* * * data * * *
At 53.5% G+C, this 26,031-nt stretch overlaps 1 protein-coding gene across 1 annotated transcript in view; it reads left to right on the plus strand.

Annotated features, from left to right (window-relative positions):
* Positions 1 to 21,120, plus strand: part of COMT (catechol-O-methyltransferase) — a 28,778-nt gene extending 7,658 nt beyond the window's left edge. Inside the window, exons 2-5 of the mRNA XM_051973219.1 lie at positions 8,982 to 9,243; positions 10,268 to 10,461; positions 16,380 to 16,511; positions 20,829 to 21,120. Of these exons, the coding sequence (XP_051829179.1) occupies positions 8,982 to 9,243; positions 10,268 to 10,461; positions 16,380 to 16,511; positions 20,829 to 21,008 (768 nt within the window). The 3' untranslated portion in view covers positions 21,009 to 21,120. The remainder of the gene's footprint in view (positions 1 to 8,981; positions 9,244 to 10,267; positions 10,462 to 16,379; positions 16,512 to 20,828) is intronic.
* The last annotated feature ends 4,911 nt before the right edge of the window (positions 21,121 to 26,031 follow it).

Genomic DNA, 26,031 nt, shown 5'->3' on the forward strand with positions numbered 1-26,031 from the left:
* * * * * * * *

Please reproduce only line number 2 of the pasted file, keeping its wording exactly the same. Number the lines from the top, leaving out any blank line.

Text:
Annotated features, from left to right (window-relative positions):